(Image source: DMI)
Today the Persistent Arctic Cyclone of 2013 (PAC), re-centered over the North Pole even as it wrapped itself in above-freezing temperatures.
The above image shows a double barrel low roughly centered over the North Pole with a second low adjacent to the Canadian Arctic Archipelago. Lowest pressures remain around 980 mb — a rather potent storm for early June. Though not likely to grow as strong as the Great Arctic Cyclone of 2012 (GAC), this particular storm has now lasted for nearly two weeks and is projected to remain in the Arctic at least until June 15. Such persistence is likely to make this storm a substantial factor in the ongoing melt season.
Yesterday, the storm drew warm air in from the south behind it. This influx of warmer air ran into the Central Arctic beneath a train of cloud over a region near Svalbard and was visible in this Lance-Modis satellite shot. Temperatures in the region of Svalbard rapidly warmed with some regions there reporting 50 degree temperatures today — a virtual heat-wave for Svalbard this time of year. An area of dispersed ice near Svalbard also suffered very rapid melt yesterday, likely a result of this flood of warm, moist air.
Regions near the North Pole now show near freezing and above freezing temperatures. The storm backed into this warmer air, becoming wrapped in it as it returned to the Central Arctic. You can see this plume of warm air on the storm’s right flank in the DMI image below:
(Image source: DMI)
This above-freezing air now resides over a region where sea ice remains broken and churned by previous passages of this storm. This region is heavily obscured by dense cloud cover. However, we can get a few peeks down through the clouds in the latest Lance-Modis shot of the region. What detailed inspection reveals is the ghostly image of shattered ice with large, dark gaps of ocean water between. These gaps have likely emerged through the physical process of storm winds diverging the ice as cyclonic forces churn the protective, cold top layer of water with warmer layers underneath.
This assault from below is now enhanced by the fact that near freezing and above freezing air has moved in overhead (seawater melts at around 29 degrees Fahrenheit).
A close look at the image below reveals these gaps:
(Image source: Lance-Modis)
The clouds in this image are quite thick. However, if you took slightly to the left of direct center, you’ll be able to see ghosts of the fragmented ice and large gaps beneath.
The US Navy’s most recent CICE model run shows the PAC delivering a sustained blow to the thick ice just north of the Canadian Arctic Archipelago (CAA) before impacts are again projected to increase over coming days in the Central Arctic. Note the shifting of yellows and reds to greens and blues near the CAA. This is indicative of a loss of about a meter or more of sea ice thickness in this region. Also note the more wide-spread thinning that is expected to re-emerge near the North Pole as light blues in the model run fade more toward darker blues, showing about an additional half meter loss there.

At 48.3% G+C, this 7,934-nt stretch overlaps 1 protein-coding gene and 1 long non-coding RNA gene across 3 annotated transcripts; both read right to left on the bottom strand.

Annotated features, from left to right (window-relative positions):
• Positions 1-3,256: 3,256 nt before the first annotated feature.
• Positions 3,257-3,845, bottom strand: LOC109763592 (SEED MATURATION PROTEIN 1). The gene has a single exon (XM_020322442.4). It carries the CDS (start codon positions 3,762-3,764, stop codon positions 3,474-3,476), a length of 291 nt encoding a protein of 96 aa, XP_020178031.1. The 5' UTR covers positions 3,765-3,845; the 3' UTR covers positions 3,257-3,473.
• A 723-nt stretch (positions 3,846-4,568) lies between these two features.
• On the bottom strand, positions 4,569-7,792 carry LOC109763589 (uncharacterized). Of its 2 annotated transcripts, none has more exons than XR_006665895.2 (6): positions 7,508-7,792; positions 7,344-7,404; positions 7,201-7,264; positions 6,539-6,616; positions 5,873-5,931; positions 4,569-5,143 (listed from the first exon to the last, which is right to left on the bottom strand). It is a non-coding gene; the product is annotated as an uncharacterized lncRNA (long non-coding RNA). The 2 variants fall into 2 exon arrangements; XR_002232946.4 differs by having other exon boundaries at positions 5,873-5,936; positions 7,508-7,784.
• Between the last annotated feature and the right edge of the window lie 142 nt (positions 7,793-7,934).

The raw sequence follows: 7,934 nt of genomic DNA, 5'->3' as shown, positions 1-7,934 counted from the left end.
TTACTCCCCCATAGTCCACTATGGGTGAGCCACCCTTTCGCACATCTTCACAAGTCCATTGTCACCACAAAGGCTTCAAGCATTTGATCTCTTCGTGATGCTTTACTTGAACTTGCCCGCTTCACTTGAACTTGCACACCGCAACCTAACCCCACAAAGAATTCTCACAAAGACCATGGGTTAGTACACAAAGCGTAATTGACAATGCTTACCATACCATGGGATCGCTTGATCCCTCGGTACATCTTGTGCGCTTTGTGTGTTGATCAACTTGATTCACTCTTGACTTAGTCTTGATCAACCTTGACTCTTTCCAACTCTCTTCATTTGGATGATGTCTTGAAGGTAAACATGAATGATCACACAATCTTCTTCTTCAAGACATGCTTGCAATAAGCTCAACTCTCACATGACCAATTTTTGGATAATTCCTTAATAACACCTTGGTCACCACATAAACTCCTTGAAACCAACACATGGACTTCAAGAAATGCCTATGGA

(Image source: US Navy CICE)
Confirmation will be necessary both visually and in other measures in order to verify the losses shown in CICE. Early losses were confirmed in Uni-Bremen, Lance-Modis visuals, and JAXA. However, dense cloud cover is currently making confirmation difficult even though some hints of this ongoing damage are visible through the clouds.
As mentioned yesterday, the primary processes for melt occur through divergence of the sea ice as well as via churning, upwelling, and Ekman transport of warmer water up from the depths. Today, melt potential is added via near and above freezing air temperatures over large regions of the Central Arctic. And as we’ve been warning since last Friday, the sustained nature of this storm has the potential to severely weaken the Central Arctic ice just prior to the warmest days of summer.
Since yesterday’s May PIOMAS update we’ve had more news to consider. However, apparent central ice impacts from this storm didn’t begin to seriously ramp up until the start of June. So we may need to wait to end of June for more clarity on total impacts. Nonetheless, all indications are this storm continues to fling the sea ice about quite a bit, with CICE continuing to show significant impacts to central ice thickness.
So, for now, the big thin continues.
Warm, moist air influx from the south appears to have provided this storm with some added intensity. What, earlier, was a double barrel low pressure system has now combined, drawing warmer air toward its center as its intensity increased to around 975 mb. Now this storm is just about 9 mb shy of the Great Arctic Cyclone of 2012’s maximum intensity. In any case, 975 mb is a very respectable storm.
You can take a look a the latest storm intensity map here:
(Image source: DMI)
ECMWF weather forecast model runs for June 14 show PAC 2012 deepening to a 965 mb low pressure system. Should this strengthening occur, the system will have become stronger than the Great Arctic Cyclone of 2012. With the storm lasting so long, if it reaches such a strength, we may be dubbing it the Persistent Arctic Megastorm 2013 (PAM). Definitely something to keep an eye on.